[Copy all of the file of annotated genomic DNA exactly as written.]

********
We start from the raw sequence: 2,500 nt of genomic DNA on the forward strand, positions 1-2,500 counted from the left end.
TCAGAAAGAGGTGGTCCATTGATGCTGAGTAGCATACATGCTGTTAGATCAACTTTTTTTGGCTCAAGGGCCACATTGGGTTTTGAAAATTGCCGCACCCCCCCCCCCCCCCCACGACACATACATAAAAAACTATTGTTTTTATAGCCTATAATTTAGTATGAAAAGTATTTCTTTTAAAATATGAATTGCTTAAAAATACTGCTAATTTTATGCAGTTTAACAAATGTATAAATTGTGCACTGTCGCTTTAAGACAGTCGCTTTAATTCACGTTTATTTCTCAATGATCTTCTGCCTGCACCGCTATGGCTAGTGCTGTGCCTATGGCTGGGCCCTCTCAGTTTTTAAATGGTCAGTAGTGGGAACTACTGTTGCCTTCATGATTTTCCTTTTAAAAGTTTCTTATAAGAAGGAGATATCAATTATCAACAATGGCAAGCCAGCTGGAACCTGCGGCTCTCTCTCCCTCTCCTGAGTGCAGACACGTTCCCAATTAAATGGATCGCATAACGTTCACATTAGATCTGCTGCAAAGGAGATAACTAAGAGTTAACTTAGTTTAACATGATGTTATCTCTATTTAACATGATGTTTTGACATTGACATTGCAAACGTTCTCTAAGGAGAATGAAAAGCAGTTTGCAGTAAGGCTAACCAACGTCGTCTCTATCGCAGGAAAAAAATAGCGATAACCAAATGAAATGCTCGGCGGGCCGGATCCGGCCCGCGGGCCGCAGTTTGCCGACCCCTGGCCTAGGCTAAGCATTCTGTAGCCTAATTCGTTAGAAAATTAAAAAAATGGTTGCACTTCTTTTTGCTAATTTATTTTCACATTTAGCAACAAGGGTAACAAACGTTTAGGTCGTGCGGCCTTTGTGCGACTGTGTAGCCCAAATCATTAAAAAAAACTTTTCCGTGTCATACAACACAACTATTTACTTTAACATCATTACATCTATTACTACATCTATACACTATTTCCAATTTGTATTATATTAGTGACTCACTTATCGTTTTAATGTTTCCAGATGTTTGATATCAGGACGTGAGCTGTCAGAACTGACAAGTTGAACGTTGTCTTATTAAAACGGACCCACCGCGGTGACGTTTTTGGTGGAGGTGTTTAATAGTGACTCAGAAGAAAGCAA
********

We start from the raw sequence: 2,500 nt of genomic DNA on the forward strand, positions 1-2,500 counted from the left end.
TCAGAAAGAGGTGGTCCATTGATGCTGAGTAGCATACATGCTGTTAGATCAACTTTTTTTGGCTCAAGGGCCACATTGGGTTTTGAAAATTGCCGCACCCCCCCCCCCCCCCCACGACACATACATAAAAAACTATTGTTTTTATAGCCTATAATTTAGTATGAAAAGTATTTCTTTTAAAATATGAATTGCTTAAAAATACTGCTAATTTTATGCAGTTTAACAAATGTATAAATTGTGCACTGTCGCTTTAAGACAGTCGCTTTAATTCACGTTTATTTCTCAATGATCTTCTGCCTGCACCGCTATGGCTAGTGCTGTGCCTATGGCTGGGCCCTCTCAGTTTTTAAATGGTCAGTAGTGGGAACTACTGTTGCCTTCATGATTTTCCTTTTAAAAGTTTCTTATAAGAAGGAGATATCAATTATCAACAATGGCAAGCCAGCTGGAACCTGCGGCTCTCTCTCCCTCTCCTGAGTGCAGACACGTTCCCAATTAAATGGATCGCATAACGTTCACATTAGATCTGCTGCAAAGGAGATAACTAAGAGTTAACTTAGTTTAACATGATGTTATCTCTATTTAACATGATGTTTTGACATTGACATTGCAAACGTTCTCTAAGGAGAATGAAAAGCAGTTTGCAGTAAGGCTAACCAACGTCGTCTCTATCGCAGGAAAAAAATAGCGATAACCAAATGAAATGCTCGGCGGGCCGGATCCGGCCCGCGGGCCGCAGTTTGCCGACCCCTGGCCTAGGCTAAGCATTCTGTAGCCTAATTCGTTAGAAAATTAAAAAAATGGTTGCACTTCTTTTTGCTAATTTATTTTCACATTTAGCAACAAGGGTAACAAACGTTTAGGTCGTGCGGCCTTTGTGCGACTGTGTAGCCCAAATCATTAAAAAAAACTTTTCCGTGTCATACAACACAACTATTTACTTTAACATCATTACATCTATTACTACATCTATACACTATTTCCAATTTGTATTATATTAGTGACTCACTTATCGTTTTAATGTTTCCAGATGTTTGATATCAGGACGTGAGCTGTCAGAACTGACAAGTTGAACGTTGTCTTATTAAAACGGACCCACCGCGGTGACGTTTTTGGTGGAGGTGTTTAATAGTGACTCAGAAGAAAGCAA